### 3.5. Rules

Add the following rules to the program analyze their meaning and test them:

```mother(X,Y) :-
parent(X,Y),
female(X).

father(X,Y) :-
parent(X,Y),
male(X).```

Define the rules for the following predicates:

• brother
• sister
• grandfather
• grandmother

Test if they are correct by asking e.g. “Who is a father of anna?”

What's the problem with brother/sister? What it the `\=` operator?

### 3.6. Recursion

Recursion is one of the fundamental mechanism in programming in Prolog. Analyze the following rules:

```ancestor(X,Y) :-
parent(X,Y).

ancestor(X,Z) :-
parent(X,Y),
ancestor(Y,Z).```

These two clauses describe one predicate: ancestor/2.

How to define:

• a descendant (an opposite of an ancestor)?
• a relative (a member of the family)? – Please write in the report what you mean by a “relative” as it may be understood in various ways

## 4. Arithmetic operations in Prolog

In Prolog, we don't do the arithmetic operations directly, but we use the predicate is/2.

1. Check the following operations/goals:

```?- X is 2 + 2.
?- Y is 2.5 + ( 4 / 2).
?- Z is 2 + 0.001.```

Warning:

```?- A is 3.
?- B is A + 4.
?- A is 3, B is A + 4.```

Arithmetic operations:

```?- X is 2 + 2.
?- X is 2 * 3.
?- X is 4 / 2.
?- X is 4 / 3.
?- X is 4 // 3.```

Be careful:

```?- X is 2 + 5.
?- X = 2 + 5.
?- 2 + 5 =:= 1 + 4.
?- 2 + 5 =:= 3 + 4.
?- 2 + 5 =:= 4 + 4.```

Test the following operators:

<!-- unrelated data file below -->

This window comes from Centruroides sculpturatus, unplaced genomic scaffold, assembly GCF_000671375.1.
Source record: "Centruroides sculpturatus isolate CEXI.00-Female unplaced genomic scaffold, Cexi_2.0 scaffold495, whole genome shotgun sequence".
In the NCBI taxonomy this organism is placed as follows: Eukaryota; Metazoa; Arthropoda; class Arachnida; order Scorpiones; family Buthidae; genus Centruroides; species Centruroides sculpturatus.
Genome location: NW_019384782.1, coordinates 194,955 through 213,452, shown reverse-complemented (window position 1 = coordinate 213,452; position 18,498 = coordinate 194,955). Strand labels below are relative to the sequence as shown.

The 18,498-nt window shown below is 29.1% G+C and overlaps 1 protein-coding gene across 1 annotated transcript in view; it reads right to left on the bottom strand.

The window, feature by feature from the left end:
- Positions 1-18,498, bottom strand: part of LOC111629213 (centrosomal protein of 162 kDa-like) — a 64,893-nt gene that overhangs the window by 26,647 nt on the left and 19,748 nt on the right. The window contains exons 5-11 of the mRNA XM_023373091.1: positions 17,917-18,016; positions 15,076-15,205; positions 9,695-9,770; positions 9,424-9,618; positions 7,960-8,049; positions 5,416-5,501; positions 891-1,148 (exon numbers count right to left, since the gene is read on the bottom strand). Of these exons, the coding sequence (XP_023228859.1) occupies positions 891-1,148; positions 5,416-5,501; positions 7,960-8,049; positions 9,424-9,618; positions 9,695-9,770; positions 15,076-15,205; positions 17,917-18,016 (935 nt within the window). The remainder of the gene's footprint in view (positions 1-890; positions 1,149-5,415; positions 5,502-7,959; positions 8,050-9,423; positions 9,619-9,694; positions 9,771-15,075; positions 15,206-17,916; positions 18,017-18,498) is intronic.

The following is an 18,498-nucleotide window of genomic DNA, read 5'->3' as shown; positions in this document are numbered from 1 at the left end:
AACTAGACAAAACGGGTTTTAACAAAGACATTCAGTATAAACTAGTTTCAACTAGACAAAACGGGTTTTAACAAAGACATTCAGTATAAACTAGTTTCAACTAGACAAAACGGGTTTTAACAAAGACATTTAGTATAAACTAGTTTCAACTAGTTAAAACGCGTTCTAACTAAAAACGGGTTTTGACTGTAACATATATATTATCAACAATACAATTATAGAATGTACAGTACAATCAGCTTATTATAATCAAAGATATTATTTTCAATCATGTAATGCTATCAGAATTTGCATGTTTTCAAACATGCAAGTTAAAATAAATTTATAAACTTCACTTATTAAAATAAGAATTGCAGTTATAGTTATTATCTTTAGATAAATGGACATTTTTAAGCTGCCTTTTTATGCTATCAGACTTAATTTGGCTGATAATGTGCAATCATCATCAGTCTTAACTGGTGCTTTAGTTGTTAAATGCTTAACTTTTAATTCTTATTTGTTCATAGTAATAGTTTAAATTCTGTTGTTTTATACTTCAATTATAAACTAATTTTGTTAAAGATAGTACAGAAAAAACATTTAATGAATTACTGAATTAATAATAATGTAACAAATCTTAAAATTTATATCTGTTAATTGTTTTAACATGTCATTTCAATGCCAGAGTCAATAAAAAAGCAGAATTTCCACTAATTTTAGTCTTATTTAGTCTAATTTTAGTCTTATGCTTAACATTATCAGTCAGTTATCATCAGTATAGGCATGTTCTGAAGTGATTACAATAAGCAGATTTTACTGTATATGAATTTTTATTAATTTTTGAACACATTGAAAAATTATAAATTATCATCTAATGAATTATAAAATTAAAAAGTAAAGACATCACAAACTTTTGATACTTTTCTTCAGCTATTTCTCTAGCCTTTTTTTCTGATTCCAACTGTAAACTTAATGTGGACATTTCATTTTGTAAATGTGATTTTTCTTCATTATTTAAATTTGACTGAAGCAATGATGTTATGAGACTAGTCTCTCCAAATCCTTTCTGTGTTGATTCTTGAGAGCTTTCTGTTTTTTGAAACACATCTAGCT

```?- 2 < 3.
?- 2 > 3.
?- 3 > 3.
?- 3 >= 3.
?- 3 =< 3.```

2. Write a program that calculates the result(s) of a Quadratic Equation `ax^2 + bx + c = 0` in real numbers. Implement the predicates:

• `delta/4` – calculate delta, the arguments are: A, B, C, Result
• `quadratic_eq/4` – calculating the result(s) of the quadratic equations, the arguments are: A, B, C, Result.

Note the non-determinism of the `quadratic_eq/4` predicate that can return 0, 1 or 2 Results; see also arithmetic functions, in particular square root function: `sqrt/1`.

## 5. Extra credit: More recursion

A typical application of recursion may be calculating the factorial - see the following code:

``` factorial(0,1).
factorial(Number,Result) :-
Number > 0,
NewNumber is  Number-1,
factorial(NewNumber,NewResult),
Result  is  Number*NewResult.```

Execute and analyze the factorial program.

Based on the factorial program, write a program that writes the Fibonacci sequence.

## 6. Extra credit: Selected problems modelled in Prolog

### 6.1. Map colouring

We have the following map:

```                 |Bialorus
|------------
Polska      |
---------------|
|         | Ukraina
Czechy| Slowacja|-----------
-----------------```

The task is to color the map with 3 colors such that none of the neughbouring countries are of the same color: Four_color_theorem

Let's define 3 colors

```color(red).
color(green).
color(blue).```

Define the predicate `map_coloring/5`, such that when one poses the question:

`?- map_coloring(Polska,Bialorus,Ukraina,Slowacja,Czechy).`

they get (all) the possibilities of valid coloring (the country variables “get” particular colors).

declare the contraints (of this particular map) in the predicate

operator `\=` denotes the “impossibility” for two things (variables) to be unified with the same constant.